Brown Trout

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Marc Martyn
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Brown Trout

Post by Marc Martyn » Mon Aug 30, 2010 9:15 pm

The brown trout is a medium-sized fish, growing to 20 kg (44 lbs) or more in some localities although in many smaller rivers a mature weight of 1 kg (2 lb) or less is common.
Freshwater brown trout range in color from largely silver with relatively few spots and a white belly, to the more well known brassy brown cast fading to creamy white on the fish's belly, with medium-sized spots surrounded by lighter haloes. The more silver forms can be mistaken for rainbow trout. Regional variants include the so-called "Loch Leven" trout, distinguished by larger fins, a slimmer body, and heavy black spotting, but lacking red spots. The continental European strain features a lighter golden cast with some red spotting and fewer dark spots. It is important to remember that both strains can show considerable individual variation from this general description. Early stocking efforts in the United States used fish taken from Scotland and Germany. The Loch Leven strain is more often found in the western United States, while the "German brown" is found more toward the Midwest and East.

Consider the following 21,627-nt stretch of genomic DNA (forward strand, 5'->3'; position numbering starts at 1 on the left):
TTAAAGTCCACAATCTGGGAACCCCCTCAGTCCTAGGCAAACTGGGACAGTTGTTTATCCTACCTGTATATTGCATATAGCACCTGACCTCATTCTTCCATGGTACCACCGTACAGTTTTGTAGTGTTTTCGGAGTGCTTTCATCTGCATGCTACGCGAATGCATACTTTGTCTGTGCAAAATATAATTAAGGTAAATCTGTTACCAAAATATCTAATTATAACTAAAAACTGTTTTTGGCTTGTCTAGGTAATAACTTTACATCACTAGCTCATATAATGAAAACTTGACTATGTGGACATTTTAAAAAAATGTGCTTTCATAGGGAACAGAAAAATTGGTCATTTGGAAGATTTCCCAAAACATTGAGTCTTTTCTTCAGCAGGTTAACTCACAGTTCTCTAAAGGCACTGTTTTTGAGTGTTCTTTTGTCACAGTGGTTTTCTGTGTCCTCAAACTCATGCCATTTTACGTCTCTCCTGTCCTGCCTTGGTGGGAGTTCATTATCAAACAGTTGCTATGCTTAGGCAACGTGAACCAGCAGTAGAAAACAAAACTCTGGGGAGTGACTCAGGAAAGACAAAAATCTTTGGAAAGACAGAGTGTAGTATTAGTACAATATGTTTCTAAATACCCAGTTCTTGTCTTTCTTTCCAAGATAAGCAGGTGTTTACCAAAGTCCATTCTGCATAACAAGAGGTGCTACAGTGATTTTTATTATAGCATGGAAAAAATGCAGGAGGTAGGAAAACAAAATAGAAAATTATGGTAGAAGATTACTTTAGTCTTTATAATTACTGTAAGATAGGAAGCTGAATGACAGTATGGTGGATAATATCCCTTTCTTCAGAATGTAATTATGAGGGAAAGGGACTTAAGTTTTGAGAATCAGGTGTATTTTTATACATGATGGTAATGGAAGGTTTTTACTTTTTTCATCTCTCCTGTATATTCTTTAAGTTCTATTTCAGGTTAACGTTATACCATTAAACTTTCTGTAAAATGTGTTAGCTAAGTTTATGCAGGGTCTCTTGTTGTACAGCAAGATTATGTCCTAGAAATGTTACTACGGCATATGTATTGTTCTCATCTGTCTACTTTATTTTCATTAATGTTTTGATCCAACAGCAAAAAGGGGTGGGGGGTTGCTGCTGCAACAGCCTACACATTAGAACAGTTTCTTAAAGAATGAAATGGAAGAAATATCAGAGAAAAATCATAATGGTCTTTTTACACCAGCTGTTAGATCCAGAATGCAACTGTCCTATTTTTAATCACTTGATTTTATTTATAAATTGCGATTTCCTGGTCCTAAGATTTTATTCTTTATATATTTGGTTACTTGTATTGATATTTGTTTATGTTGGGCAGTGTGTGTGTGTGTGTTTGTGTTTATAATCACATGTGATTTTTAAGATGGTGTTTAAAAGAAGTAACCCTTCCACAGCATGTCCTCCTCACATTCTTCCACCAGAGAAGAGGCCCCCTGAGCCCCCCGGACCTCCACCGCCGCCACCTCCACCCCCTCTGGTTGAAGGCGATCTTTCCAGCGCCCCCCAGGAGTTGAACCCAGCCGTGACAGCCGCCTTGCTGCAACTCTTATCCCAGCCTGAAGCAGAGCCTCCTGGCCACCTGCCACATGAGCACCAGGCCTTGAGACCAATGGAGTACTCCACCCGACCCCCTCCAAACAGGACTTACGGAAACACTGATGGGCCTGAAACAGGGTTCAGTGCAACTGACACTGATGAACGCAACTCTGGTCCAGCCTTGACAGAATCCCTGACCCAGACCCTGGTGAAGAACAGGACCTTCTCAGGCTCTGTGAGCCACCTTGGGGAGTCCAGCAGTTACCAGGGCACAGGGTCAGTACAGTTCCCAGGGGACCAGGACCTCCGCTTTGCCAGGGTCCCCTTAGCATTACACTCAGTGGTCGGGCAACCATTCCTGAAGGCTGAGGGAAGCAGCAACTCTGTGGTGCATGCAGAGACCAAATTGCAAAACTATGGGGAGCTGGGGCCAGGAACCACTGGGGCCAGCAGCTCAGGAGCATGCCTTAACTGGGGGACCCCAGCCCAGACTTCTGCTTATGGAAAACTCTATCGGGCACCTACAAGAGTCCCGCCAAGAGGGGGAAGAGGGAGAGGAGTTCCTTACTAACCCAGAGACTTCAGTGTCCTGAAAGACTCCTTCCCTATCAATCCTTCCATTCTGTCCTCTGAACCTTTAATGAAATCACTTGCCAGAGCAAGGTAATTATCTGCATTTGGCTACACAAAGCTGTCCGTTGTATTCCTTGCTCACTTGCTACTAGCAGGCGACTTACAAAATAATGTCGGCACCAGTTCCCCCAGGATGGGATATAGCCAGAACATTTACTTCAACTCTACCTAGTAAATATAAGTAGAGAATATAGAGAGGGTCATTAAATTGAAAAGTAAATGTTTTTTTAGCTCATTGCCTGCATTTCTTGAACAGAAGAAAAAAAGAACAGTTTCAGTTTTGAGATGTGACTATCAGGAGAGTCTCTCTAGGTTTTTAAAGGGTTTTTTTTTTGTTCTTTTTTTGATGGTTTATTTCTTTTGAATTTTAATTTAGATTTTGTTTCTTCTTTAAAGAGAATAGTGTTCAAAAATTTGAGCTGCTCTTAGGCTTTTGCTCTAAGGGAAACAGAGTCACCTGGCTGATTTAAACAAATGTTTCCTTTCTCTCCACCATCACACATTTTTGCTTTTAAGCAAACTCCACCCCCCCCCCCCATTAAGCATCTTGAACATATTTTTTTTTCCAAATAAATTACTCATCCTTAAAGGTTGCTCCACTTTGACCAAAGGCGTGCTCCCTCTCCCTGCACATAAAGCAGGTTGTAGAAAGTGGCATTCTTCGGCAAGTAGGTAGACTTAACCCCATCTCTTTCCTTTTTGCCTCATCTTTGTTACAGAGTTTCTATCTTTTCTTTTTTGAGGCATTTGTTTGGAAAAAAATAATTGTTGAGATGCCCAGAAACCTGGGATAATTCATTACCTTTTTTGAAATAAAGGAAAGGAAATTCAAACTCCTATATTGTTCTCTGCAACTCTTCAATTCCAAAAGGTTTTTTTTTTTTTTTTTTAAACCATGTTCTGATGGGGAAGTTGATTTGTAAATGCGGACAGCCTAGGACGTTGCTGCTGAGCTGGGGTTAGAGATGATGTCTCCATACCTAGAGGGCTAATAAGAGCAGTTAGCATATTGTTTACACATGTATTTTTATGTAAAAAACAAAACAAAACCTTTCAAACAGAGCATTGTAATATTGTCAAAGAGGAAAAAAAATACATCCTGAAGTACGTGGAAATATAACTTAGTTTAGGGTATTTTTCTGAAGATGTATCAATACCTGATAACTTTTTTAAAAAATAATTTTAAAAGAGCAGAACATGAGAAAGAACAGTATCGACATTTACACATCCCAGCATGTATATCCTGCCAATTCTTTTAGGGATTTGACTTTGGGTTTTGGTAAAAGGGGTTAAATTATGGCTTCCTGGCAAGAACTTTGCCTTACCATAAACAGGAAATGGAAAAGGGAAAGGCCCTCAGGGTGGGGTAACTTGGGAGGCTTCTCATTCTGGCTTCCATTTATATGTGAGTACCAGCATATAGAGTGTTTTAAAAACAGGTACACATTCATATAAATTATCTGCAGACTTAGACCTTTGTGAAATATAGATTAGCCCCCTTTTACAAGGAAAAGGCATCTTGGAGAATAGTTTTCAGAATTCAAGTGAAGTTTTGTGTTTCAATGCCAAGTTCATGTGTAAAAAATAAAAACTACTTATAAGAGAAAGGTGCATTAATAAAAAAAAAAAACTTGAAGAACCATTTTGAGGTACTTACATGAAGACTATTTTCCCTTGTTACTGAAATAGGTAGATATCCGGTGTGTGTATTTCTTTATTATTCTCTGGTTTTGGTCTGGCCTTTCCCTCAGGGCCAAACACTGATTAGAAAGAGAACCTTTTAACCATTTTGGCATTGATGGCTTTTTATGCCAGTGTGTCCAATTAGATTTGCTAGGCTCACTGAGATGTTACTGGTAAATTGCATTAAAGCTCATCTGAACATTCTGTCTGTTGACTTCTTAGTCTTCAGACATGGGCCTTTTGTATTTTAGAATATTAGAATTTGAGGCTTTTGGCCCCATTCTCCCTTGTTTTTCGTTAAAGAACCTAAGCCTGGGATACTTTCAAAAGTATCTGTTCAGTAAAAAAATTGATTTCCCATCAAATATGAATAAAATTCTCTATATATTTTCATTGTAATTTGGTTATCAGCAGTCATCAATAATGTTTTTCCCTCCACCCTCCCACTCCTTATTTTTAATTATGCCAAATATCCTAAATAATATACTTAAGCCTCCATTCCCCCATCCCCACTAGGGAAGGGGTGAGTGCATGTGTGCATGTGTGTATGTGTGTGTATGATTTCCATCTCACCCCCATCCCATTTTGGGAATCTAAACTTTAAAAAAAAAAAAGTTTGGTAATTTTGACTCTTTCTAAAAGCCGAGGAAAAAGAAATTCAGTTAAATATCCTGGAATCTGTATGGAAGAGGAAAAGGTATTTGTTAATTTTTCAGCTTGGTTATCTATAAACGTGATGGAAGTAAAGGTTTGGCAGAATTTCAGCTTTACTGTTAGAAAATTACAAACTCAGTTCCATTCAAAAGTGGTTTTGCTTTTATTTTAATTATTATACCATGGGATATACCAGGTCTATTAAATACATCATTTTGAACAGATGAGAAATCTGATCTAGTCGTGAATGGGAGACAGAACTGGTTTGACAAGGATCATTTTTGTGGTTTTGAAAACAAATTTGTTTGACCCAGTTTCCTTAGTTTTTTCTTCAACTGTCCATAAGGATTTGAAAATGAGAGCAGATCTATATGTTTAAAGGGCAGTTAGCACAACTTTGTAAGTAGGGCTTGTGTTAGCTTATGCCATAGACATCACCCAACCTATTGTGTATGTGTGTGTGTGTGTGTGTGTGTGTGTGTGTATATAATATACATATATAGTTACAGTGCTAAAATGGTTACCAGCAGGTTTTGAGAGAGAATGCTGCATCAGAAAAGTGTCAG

Young brown trout feed on insects and other invertebrates such as shrimp, corixa, caddis, stonefly, mayfly, etc. Both larvae and adults are taken and the fish will eat whatever local insect life is abundant at the time. Larger fish are active predators of fish including young brown trout, suckers, sculpins, shad, whitefish and rainbow trout. Larger brown trout will also feed on small terrestrial animals that fall into the water such as baby birds falling from overhanging nests, or even swimming mice/voles. Brown trout sometimes do not actively feed until the late afternoon or early evening but when the weather is cool they will feed during the day as well. The largest browns feed under cover of darkness. Brown trout can be caught with artificial flies, jigs, plastic worm imitations, spinners and other lures.

Brown trout rarely form hybrids, almost invariably infertile, with other species. One such example is the tiger trout, a hybrid with the brook trout.

http://en.wikipedia.org/wiki/Brown_trout
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Last edited by Anonymous on Mon Aug 30, 2010 10:59 pm, edited 1 time in total.

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